Andersen TG, Nour-Eldin HH, Fuller VL, Olsen CE, Burow M, Halkier BA (2013) Integration of biosynthesis and long-distance transport establish organ-specific glucosinolate profiles in vegetative Arabidopsis. Plant Cell 25: 3133–3145.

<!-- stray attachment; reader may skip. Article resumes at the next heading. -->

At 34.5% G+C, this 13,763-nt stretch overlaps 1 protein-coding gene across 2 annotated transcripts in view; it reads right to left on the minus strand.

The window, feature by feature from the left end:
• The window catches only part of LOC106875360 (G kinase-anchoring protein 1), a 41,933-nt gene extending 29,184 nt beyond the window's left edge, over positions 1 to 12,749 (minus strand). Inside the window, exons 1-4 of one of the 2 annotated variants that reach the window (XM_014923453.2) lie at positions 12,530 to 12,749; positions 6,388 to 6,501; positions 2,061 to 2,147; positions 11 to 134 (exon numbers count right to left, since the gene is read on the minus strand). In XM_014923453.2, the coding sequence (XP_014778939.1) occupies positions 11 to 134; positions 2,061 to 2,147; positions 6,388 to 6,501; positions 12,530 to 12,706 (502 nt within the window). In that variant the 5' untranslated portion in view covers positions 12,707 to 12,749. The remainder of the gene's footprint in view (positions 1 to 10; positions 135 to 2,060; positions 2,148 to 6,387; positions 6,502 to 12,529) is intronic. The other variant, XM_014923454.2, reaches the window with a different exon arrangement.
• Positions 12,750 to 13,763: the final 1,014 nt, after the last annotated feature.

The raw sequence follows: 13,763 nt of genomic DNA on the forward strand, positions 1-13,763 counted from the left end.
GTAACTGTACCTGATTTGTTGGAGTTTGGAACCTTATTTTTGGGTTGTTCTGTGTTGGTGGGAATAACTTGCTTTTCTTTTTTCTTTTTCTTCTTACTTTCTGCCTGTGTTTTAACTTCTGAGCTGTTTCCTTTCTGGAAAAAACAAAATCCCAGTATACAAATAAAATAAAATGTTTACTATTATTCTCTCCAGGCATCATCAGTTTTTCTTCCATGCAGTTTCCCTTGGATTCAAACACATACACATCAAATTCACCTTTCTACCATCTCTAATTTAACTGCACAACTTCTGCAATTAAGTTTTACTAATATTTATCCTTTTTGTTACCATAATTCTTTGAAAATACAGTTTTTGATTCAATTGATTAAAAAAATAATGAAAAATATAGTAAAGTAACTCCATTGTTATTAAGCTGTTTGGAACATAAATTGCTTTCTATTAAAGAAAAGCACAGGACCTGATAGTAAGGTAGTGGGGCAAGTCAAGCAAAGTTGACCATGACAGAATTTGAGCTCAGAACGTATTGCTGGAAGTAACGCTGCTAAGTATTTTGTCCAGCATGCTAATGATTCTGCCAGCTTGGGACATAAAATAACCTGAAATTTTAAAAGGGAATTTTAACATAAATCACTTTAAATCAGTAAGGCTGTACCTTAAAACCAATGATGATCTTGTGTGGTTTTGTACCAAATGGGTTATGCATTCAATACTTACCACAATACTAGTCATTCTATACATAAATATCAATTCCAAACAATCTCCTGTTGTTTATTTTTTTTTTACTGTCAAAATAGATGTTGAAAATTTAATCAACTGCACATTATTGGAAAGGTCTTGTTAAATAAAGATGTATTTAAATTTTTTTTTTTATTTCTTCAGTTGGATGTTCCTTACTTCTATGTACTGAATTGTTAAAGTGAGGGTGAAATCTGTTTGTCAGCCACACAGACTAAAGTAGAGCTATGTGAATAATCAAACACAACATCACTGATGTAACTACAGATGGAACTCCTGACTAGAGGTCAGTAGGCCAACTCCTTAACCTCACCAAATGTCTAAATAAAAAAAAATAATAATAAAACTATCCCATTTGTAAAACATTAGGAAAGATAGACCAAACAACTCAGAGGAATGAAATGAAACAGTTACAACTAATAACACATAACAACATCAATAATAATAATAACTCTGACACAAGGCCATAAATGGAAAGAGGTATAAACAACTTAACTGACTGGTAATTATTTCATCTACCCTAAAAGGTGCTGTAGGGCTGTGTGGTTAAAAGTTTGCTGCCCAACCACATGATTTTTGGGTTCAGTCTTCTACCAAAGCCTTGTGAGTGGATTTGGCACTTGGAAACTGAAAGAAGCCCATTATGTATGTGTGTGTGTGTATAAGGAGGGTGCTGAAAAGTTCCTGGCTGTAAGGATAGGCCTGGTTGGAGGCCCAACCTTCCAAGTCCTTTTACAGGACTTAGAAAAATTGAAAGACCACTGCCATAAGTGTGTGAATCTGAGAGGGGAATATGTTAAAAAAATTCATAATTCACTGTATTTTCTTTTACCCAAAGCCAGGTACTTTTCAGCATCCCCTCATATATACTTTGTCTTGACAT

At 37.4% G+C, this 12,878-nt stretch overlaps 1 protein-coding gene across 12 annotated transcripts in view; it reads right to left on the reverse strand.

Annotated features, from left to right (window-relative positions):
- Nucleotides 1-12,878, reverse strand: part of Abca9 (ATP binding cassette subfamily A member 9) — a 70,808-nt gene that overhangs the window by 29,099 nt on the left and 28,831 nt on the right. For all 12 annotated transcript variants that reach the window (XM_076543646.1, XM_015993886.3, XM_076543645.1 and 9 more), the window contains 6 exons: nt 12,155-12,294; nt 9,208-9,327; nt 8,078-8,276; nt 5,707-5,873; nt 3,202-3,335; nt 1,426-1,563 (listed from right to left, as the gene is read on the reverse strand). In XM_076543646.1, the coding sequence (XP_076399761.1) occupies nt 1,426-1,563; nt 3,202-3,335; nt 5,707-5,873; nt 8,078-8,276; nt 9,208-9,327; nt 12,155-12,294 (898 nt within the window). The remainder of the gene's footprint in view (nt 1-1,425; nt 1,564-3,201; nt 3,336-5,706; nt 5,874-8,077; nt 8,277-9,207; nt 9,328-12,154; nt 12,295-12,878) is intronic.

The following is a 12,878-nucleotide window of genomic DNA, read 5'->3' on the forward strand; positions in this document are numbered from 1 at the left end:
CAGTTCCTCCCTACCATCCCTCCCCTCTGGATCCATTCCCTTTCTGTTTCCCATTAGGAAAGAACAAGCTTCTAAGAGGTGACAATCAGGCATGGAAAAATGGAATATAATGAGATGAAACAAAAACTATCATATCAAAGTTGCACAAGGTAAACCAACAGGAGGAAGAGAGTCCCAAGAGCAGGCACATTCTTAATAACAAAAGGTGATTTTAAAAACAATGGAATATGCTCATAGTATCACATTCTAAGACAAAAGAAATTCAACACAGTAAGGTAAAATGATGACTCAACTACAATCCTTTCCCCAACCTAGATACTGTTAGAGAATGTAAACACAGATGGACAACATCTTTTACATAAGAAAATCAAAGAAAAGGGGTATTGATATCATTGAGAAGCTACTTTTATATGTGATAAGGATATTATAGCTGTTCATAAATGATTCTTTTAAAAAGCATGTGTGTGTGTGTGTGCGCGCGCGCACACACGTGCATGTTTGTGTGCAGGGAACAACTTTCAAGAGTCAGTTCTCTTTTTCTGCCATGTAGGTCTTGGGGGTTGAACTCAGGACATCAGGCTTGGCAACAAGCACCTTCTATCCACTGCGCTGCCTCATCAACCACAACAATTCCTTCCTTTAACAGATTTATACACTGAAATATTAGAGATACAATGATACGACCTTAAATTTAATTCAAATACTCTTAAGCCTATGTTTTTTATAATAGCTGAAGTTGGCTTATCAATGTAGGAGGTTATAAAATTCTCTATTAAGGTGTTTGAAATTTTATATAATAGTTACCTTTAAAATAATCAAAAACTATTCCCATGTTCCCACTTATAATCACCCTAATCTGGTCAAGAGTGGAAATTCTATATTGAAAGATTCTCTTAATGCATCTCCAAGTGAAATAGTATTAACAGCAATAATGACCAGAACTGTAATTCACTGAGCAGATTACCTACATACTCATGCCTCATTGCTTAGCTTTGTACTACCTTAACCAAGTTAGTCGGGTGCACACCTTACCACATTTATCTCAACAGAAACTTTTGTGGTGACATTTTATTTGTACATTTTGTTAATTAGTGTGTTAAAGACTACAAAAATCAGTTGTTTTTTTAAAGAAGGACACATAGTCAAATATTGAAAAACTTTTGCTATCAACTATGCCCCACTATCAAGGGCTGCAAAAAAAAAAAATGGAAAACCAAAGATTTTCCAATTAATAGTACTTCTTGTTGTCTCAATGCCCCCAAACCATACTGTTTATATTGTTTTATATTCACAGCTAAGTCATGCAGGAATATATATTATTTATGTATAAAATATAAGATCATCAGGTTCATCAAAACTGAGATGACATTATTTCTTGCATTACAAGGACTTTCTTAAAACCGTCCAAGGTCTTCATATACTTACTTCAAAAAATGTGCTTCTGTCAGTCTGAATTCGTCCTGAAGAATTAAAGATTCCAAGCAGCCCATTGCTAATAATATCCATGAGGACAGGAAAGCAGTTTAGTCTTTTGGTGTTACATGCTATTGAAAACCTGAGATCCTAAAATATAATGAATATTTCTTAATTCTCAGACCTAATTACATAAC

Although it is essential for plant survival to synthesize and transport defense compounds, little is known about the coordination of these processes. Here, we investigate the above- and belowground source-sink relationship of the defense compounds glucosinolates in vegetative Arabidopsis thaliana. In vivo feeding experiments demonstrate that the glucosinolate transporters1 and 2 (GTR1 and GTR2), which are essential for accumulation of glucosinolates in seeds, are likely to also be involved in bidirectional distribution of glucosinolates between the roots and rosettes, indicating phloem and xylem as their transport pathways. Grafting of wild-type, biosynthetic, and transport mutants show that both the rosette and roots are able to synthesize aliphatic and indole glucosinolates. While rosettes constitute the major source and storage site for short-chained aliphatic glucosinolates, long-chained aliphatic glucosinolates are synthesized both in roots and rosettes with roots as the major storage site. Our grafting experiments thus indicate that in vegetative Arabidopsis, GTR1 and GTR2 are involved in bidirectional long-distance transport of aliphatic but not indole glucosinolates. Our data further suggest that the distinct rosette and root glucosinolate profiles in Arabidopsis are shaped by long-distance transport and spatially separated biosynthesis, suggesting that integration of these processes is critical for plant fitness in complex natural environments.